Substances & Homeopatic Remedies

Sinapis nigra

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Irritant, stimulant, diuretic, emetic. Mustard is used in the form of poultices for external application near the seat of inward inflammation, chiefly in pneumonia, bronchitis and other diseases of the respiratory organs. It relieves congestion of various organs by drawing the blood to the surface, as in head affections, and is of service in the alleviation of neuralgia and other pains and spasms.

Mustard Leaves, used instead of poultices, consist of the mustard seeds, deprived of fixed oil, but retaining the pungency-producing substances and made to adhere to paper.

Oil of Mustard is a powerful irritant and rubefacient, and when applied to the skin in its pure state, produces almost instant vesication, but when dissolved in rectified spirit, or spirit of camphor, or employed in the form of the Compound Liniment of Mustard of the British Pharmacopoeia, is a very useful application for chilblains, chronic rheumatism, colic, etc.

Hot water poured on bruised Black Mustard seeds makes a stimulating footbath and helps to throw off a cold or dispel a headache. It also acts as an excellent fomentation.

Internally, Mustard is useful as a regular and mild aperient, being at the same time an alterative. If a tablespoonful of Mustard flour be added to a glass of tepid water, it operates briskly as a stimulating and sure emetic. In cases of hiccough, a teaspoonful of Mustard flour in a teacupful of boiling water is effective. The dose may be repeated in ten minutes if needed.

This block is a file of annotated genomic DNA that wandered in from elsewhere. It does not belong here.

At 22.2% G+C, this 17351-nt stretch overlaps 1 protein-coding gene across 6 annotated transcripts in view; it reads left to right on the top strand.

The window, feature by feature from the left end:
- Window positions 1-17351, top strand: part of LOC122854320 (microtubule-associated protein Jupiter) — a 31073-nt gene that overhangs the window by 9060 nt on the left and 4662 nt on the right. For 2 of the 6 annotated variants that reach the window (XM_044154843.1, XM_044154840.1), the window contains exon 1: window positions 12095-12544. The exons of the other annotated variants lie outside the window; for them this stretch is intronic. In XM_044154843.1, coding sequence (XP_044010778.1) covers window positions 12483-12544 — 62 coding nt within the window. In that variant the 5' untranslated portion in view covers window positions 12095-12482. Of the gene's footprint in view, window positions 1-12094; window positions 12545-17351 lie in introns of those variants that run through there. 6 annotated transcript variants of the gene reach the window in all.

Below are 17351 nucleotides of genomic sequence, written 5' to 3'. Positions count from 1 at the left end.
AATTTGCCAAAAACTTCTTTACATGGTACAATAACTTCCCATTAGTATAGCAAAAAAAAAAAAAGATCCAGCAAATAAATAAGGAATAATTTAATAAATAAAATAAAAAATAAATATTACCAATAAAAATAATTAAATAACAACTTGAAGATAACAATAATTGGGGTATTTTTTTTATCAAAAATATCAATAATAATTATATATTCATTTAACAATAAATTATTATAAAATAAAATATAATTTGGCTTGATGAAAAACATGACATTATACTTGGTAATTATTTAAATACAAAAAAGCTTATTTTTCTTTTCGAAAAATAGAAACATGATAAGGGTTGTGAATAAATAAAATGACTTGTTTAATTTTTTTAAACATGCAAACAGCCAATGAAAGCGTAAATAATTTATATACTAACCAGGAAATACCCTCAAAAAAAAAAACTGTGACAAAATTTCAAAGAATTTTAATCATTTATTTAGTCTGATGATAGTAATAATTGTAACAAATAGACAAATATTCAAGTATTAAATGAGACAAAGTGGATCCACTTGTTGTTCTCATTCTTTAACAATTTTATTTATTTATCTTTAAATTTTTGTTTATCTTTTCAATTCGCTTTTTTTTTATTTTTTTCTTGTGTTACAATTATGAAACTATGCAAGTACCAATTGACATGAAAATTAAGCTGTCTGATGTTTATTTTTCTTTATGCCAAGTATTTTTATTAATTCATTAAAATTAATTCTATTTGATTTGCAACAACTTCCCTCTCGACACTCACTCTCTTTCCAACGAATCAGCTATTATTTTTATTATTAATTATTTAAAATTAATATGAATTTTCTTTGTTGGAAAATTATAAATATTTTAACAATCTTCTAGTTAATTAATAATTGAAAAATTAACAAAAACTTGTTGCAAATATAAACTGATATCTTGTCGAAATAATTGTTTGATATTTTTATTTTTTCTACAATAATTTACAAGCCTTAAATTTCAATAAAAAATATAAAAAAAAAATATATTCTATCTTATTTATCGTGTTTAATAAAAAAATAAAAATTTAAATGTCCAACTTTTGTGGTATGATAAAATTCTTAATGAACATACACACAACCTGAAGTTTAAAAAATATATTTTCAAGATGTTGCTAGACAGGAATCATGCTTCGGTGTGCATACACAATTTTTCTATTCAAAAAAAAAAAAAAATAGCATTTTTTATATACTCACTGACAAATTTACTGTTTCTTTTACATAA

The bland oil expressed from the hulls of the seeds, after the flour has been sifted away, promotes the growth of the hair and may be used with benefit externally for rheumatism.

Whitehead's Essence of Mustard is made with spirits of turpentine and rosemary, with which camphor and the farina of Black Mustard seed are mixed. This oil is very little affected by frost or the atmosphere, and is therefore specially prized by clock-makers and makers of instruments of precision.

Parkinson says that Mustard 'is of good use, being fresh, for Epilepticke persons . . . if it be applyed hot inwardly and outwardly.'
Culpepper considered Mustard good for snake poison if taken in time, and tells us that mustard seed powder, mixed with honey in balls, taken every morning fasting, will clear the voice, and that:
'the drowsy forgetful evil, to use it both inwardly and outwardly, to rub the nostrils, forehead and temples, to warm and quicken the spirits . . . the decoction of the seeds ... resists the malignity of mushrooms.... Being chewed in the mouth it oftentimes helps the tooth-ache. It is also used to help the falling off the hair. The seed bruised, mixed with honey, and applied, or made up with wax, takes away the marks and black and blue spots of bruises or the like . . . it helps also the crick in the neck....'